Questions at stake include: how is performance shared, transmitted, recalled, remembered? How do we understand the lifespan of a performance? How does the form and quality of the documentation impact our understanding of the original work? How have technological advances in documentation and image making changed our understanding and definition of performance art practices?

sin∞fin by VestAndPage

FADO Performance Art Centre is pleased to present a special screening of two episodes from VestAndPage’s performance-based trilogy, after which Verena Stenke and Andrea Pagnes will give an informal talk about the work.

sin∞fin The Movie, is a trilogy of films of collaborative performances by artist duo VestAndPage in epic locations around the world. Teetering between the real and the visionary, the films feature the two protagonists undertaking surreal and ephemeral acts. Amplified by the unfamiliar environments, the performances reflect on universal human experiences such as altruism, partnership and the transient nature of existence.

Episode #1, Performances at the End of the World, set in Chilean Patagonia and Tierra del Fuego (2010) thematically focuses on the intimate, inner domain of the individual and the couple. The concluding episode, Performances at the Core of the Looking-Glass, filmed in Antarctica (2012) engages with narratives on nature and the universe. There is no script or storyboard and the artists’ actions evolve in direct response to the surroundings in which they find themselves. The camera records what possible spectators would view, yet the movie is not a documentary. Instead the works are pieced together organically, forming an autonomous story generated through the process of making to be read by each viewer in a personal way.

Diving into the absurdness of the quotidian, performances and installations were developed in response to each individual site. Based on the ethos of live performance, the two protagonists are primarily themselves – there is no acting in their actions; actions which appear poetic, but are based on real life. And still, sin∞fin The Movie is not a documentary, as the single acts are finally puzzled together organically, to generate a new story that enfolds through the dynamics that have been created, instead of through imposed intentions.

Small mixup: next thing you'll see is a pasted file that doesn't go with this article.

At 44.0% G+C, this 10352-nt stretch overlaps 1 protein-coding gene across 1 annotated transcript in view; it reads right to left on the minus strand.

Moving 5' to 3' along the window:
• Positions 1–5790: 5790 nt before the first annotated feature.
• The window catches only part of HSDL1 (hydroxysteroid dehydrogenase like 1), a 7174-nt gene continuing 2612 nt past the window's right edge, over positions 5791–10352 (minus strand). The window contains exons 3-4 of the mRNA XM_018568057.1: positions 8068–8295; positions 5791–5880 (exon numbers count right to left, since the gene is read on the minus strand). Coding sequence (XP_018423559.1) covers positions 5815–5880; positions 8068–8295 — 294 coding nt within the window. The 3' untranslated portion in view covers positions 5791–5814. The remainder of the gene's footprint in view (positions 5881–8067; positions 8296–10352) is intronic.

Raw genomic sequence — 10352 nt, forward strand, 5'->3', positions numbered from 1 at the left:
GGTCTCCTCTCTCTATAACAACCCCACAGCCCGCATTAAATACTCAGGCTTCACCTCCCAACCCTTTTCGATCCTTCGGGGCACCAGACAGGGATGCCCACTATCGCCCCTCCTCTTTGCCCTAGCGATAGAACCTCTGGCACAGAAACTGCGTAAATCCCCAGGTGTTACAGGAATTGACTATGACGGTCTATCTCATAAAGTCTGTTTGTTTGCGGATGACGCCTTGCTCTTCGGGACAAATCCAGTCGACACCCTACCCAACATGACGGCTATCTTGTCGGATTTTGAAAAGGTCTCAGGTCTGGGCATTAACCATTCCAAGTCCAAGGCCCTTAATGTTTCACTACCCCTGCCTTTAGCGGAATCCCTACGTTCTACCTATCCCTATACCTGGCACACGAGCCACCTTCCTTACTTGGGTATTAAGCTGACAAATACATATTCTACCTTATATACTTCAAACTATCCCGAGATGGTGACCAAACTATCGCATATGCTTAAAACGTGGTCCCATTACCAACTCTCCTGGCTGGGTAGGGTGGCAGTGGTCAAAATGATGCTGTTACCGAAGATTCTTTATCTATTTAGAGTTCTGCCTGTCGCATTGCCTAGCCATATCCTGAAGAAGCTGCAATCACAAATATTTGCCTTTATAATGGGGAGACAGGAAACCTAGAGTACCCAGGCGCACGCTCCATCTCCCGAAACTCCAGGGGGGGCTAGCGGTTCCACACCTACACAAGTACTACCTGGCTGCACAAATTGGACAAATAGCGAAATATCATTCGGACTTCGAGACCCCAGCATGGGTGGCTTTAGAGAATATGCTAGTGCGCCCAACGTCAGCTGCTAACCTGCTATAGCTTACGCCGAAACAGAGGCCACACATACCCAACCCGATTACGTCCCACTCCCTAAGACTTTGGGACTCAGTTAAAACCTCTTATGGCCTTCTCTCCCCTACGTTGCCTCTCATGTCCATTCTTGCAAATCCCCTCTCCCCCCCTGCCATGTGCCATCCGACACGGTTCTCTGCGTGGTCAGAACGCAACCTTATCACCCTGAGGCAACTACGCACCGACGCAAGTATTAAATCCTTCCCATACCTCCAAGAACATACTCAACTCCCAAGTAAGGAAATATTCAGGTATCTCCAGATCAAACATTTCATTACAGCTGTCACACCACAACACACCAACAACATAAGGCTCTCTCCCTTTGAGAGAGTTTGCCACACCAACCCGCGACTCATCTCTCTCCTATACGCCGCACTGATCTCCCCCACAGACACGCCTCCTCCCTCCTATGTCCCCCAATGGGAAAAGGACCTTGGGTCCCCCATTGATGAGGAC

German artist Verena Stenke and Venetian artist and writer Andrea Pagnes have been working together since 2006, generating art in the mediums of live performance, filmmaking and writing, and through independent curatorship. Their works have been presented widely across Europe, Asia, the Americas, Australia and Africa. Their practice is process-led and conceived psycho-geographically in response to architecture, natural surroundings or historical sites. It examines the fragility of the individual within different social or environmental spheres. Exploring what, as human beings, we still have to offer, VestAndPage question our existence within a humanity characterized by social exclusion and global atrocities. Animated by a nomadic, confrontational spirit, they apply the themes of acceptance, resistance, crisis and endurance with a poetic bodily approach to art practice.

PROGRAM

Episode #1: sin∞fin – Performances at the End of the World (Patagonia and Tierra del Fuego, 2010)
TRAILER

The two characters move through the rooms of a house that has no address: the structure of their interior spaces, stuffed with visions and memories. Patagonia is a hybrid of pathos and agony. Here the Magellan feeling arises by opposing surreal dream-sequences to situations of everyday life. The winds and climate of the land situated at the end of the world cause and favour a continuous disintegration and consequential transformation of beings. The vastness of the area, its isolation and solitude, tell repeatedly of a unique nature, permeated by mystery and surrealism, inside which the individual adapts him/herself searching to find a home.